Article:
Roar writer Dafne Selimoglu interviews Alex Lightman, the director of the new interactive horror film, “Night Book.”

Horror is one thing, but interactive horror is completely different. In these films, the audience has the opportunity to make real-time choices and deal with the consequences. Alex Lightman, a British director who has worked on many projects over the years, has just come out with “Night Book”, an interactive horror film, and spoke to us on the challenges and future of interactive filmmaking.

Roar: How would you describe “Night Book” for our readers in your own words?

Alex Lightman: I guess as an interactive short horror film. The story, at its core, is about a woman who is trying to stay in control and do what’s best for her family.

R: In terms of what you drew inspiration from for this project, what movies or directors come to mind?

A: I guess it’s a bit obvious, but in a way, “The Shinning” – how it’s not the ghosts that are the horror, but actually the humans. How terrifying it is, the things that we could do to each other rather than what an abstract force can do to you. Also, in terms of music, in “The Shining”, the attention to it is amazing. I love “It Follows” as well, how everything is so woven into the characters and the cinematography. So, overall, those two, and as I said, to me music is a big part of horror, and both of these movies are quite deliberate in their choice of music.

R: Was there a reason why you chose this project to be interactive rather than just a short film?

A: The producer definitely saw a lot of potential for this story from the interactive perspective. I think interactive is a really exciting space, a bit of a revival space at the moment, and there is so much opportunity [in interactive] to step into what storytelling is about. Seeing interactive as an ‘ape to man’ evolutionary chart, interactive filmmaking is the first step for making such a new medium. It just feels like the next step.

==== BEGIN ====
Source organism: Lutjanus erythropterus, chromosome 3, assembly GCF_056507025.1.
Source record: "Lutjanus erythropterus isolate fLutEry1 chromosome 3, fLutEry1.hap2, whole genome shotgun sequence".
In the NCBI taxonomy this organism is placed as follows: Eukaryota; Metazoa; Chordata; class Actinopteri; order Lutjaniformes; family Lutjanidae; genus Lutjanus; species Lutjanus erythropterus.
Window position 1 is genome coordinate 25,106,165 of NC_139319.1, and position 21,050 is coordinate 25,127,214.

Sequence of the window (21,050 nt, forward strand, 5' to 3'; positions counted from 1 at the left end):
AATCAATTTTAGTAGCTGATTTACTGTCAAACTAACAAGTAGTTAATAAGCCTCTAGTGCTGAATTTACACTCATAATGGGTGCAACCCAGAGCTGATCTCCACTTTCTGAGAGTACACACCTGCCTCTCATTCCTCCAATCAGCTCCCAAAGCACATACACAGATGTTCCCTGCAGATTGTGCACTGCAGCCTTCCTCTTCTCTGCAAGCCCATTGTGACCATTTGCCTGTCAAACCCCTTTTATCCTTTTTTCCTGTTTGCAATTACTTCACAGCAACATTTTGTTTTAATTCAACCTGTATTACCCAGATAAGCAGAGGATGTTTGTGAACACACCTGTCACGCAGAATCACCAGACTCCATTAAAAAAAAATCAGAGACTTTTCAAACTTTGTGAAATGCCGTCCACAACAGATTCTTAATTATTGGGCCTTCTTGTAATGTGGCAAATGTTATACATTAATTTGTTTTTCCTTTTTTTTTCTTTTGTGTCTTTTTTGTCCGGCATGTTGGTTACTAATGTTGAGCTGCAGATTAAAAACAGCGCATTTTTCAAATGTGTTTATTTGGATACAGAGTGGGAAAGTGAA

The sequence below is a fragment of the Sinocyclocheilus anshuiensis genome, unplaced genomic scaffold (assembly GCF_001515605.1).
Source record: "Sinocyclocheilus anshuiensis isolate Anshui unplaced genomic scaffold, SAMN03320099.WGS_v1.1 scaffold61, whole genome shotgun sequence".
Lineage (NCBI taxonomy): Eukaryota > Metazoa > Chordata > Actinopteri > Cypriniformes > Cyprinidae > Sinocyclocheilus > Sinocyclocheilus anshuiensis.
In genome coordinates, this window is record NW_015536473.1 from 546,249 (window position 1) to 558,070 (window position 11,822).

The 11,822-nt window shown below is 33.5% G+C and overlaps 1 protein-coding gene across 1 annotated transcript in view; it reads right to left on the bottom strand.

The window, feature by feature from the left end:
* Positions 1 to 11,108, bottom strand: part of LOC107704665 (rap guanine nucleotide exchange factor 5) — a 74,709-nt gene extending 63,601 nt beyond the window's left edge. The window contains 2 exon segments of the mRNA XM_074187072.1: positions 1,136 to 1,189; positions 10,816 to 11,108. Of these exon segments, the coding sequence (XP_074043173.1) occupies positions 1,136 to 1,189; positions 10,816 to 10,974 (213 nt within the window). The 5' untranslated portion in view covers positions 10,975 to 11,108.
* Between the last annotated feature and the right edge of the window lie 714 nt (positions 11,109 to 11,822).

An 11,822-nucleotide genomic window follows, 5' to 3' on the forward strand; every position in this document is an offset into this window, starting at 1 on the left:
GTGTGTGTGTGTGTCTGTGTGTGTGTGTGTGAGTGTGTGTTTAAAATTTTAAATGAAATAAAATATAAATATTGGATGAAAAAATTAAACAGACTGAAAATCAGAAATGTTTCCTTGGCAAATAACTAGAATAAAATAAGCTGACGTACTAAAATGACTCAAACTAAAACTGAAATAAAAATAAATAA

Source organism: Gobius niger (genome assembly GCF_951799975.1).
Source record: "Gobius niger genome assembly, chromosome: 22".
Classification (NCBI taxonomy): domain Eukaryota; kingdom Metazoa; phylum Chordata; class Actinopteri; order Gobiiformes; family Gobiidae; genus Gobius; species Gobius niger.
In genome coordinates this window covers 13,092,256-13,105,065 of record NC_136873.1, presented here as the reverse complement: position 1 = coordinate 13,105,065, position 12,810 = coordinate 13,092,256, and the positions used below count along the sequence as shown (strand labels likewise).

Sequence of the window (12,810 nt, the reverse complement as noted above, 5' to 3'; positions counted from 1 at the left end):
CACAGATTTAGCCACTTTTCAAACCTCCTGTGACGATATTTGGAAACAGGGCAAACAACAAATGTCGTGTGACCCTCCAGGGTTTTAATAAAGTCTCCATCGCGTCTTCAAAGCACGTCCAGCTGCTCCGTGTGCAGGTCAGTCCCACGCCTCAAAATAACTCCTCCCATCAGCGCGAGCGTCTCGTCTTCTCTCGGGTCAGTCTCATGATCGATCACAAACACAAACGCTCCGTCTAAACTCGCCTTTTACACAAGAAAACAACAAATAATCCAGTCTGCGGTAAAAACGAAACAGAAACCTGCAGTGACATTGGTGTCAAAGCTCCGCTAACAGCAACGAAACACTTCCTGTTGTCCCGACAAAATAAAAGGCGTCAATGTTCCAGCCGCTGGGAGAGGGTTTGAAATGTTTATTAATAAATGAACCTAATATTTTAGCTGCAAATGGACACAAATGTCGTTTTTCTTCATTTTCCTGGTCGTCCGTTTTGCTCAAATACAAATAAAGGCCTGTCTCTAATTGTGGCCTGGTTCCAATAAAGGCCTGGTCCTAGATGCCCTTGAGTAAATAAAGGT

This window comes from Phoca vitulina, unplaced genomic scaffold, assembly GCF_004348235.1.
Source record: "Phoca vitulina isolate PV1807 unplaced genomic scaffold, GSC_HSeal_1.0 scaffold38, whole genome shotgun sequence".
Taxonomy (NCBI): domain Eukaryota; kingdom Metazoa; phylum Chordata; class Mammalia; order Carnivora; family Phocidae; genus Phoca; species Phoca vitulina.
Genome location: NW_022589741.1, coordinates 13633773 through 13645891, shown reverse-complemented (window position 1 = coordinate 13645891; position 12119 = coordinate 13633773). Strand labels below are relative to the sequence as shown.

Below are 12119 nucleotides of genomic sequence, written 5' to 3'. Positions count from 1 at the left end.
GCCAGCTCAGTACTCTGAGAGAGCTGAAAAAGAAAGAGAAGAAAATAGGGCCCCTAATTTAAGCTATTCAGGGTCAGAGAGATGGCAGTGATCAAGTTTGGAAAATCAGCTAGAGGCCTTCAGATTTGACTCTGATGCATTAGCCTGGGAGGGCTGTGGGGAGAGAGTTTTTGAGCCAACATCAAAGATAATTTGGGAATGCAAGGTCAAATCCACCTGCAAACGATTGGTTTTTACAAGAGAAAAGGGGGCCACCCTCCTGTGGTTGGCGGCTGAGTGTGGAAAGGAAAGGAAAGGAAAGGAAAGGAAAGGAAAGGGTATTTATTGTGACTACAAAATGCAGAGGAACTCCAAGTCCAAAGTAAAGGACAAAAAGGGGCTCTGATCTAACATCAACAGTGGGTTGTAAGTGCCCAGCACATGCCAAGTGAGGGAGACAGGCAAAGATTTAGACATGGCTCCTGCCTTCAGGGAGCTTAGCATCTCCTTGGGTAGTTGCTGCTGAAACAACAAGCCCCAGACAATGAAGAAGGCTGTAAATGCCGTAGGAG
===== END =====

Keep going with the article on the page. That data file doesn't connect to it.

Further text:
Then you go into things like interactive gaming which is a much more achievement-based medium. So, taking the structure and linear storytelling, and applying that to an achievement-based medium is very interesting. The audience is so much more invested and complicit in some ways, and feeling everything so much more. There’s a lot to do as a filmmaker if you go that way, so let’s do it! 

Julie Dray in Night Book. Picture by Wales Interactive

R: Would you say that interactive horror is on its way to become its own subgenre?

A: I think it can certainly head that way. We’re right at the beginning of this interactive resurgence, and never again will I be able to say I was at the beginning of a format, almost. It’s amazing, we’re kind of writing the rules as we go along, and making mistakes, and learning what we can do, and what doesn’t work and what does work really well. It’s a very unreleased format, so when you make a horror film in this format, you aren’t competing against hundreds of other horror films, you’re kind of discovering the language as you go. And I do think there’s an opportunity [for it to become its own sub genre] because it’s so involved in the story and immersive. 

R: Were there any challenges relating specifically to this project being interactive?

A: Many! Well, the obvious one is that there is a kind of continuity nightmare, and also a consistency of performance. So, whatever route you take, the scenes make sense and the emotion is consistent. We were just very lucky to have such amazing actors – that’s the trick to good performances, it’s casting amazing actors. And just the sheer amount of stuff you need to shoot, I mea,n we’re talking 220 pages [of script]. It’s a lot compared to traditional linear moviemaking challenges.

“Night Book” is available now on Steam (PC & Mac), PS4, Xbox One, Nintendo Switch, and iOS.

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